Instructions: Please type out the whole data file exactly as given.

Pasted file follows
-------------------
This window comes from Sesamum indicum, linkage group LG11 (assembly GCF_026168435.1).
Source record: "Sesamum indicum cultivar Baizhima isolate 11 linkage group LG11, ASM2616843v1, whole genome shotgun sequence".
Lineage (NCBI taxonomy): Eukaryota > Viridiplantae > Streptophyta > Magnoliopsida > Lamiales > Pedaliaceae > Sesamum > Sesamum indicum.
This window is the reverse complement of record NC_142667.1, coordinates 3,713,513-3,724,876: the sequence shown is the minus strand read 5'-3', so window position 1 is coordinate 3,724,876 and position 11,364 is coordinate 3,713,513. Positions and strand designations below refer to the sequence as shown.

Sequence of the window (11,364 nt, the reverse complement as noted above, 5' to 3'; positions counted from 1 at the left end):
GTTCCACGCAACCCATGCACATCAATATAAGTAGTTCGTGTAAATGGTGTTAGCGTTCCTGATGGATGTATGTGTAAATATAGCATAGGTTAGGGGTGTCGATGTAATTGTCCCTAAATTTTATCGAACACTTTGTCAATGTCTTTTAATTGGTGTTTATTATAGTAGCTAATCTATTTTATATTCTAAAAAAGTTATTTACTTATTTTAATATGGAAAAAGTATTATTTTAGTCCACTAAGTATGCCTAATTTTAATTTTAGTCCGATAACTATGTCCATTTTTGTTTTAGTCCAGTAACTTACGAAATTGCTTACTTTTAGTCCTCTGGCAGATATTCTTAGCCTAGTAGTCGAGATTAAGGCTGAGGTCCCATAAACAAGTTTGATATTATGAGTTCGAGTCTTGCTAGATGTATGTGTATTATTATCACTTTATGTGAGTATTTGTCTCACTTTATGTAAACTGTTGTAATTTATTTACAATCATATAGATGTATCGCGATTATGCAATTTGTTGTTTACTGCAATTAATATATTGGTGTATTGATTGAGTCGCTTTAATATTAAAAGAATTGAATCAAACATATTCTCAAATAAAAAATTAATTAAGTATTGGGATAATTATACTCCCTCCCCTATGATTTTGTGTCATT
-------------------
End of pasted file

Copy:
This window comes from Sesamum indicum, linkage group LG11 (assembly GCF_026168435.1).
Source record: "Sesamum indicum cultivar Baizhima isolate 11 linkage group LG11, ASM2616843v1, whole genome shotgun sequence".
Lineage (NCBI taxonomy): Eukaryota > Viridiplantae > Streptophyta > Magnoliopsida > Lamiales > Pedaliaceae > Sesamum > Sesamum indicum.
This window is the reverse complement of record NC_142667.1, coordinates 3,713,513-3,724,876: the sequence shown is the minus strand read 5'-3', so window position 1 is coordinate 3,724,876 and position 11,364 is coordinate 3,713,513. Positions and strand designations below refer to the sequence as shown.

Sequence of the window (11,364 nt, the reverse complement as noted above, 5' to 3'; positions counted from 1 at the left end):
GTTCCACGCAACCCATGCACATCAATATAAGTAGTTCGTGTAAATGGTGTTAGCGTTCCTGATGGATGTATGTGTAAATATAGCATAGGTTAGGGGTGTCGATGTAATTGTCCCTAAATTTTATCGAACACTTTGTCAATGTCTTTTAATTGGTGTTTATTATAGTAGCTAATCTATTTTATATTCTAAAAAAGTTATTTACTTATTTTAATATGGAAAAAGTATTATTTTAGTCCACTAAGTATGCCTAATTTTAATTTTAGTCCGATAACTATGTCCATTTTTGTTTTAGTCCAGTAACTTACGAAATTGCTTACTTTTAGTCCTCTGGCAGATATTCTTAGCCTAGTAGTCGAGATTAAGGCTGAGGTCCCATAAACAAGTTTGATATTATGAGTTCGAGTCTTGCTAGATGTATGTGTATTATTATCACTTTATGTGAGTATTTGTCTCACTTTATGTAAACTGTTGTAATTTATTTACAATCATATAGATGTATCGCGATTATGCAATTTGTTGTTTACTGCAATTAATATATTGGTGTATTGATTGAGTCGCTTTAATATTAAAAGAATTGAATCAAACATATTCTCAAATAAAAAATTAATTAAGTATTGGGATAATTATACTCCCTCCCCTATGATTTTGTGTCATT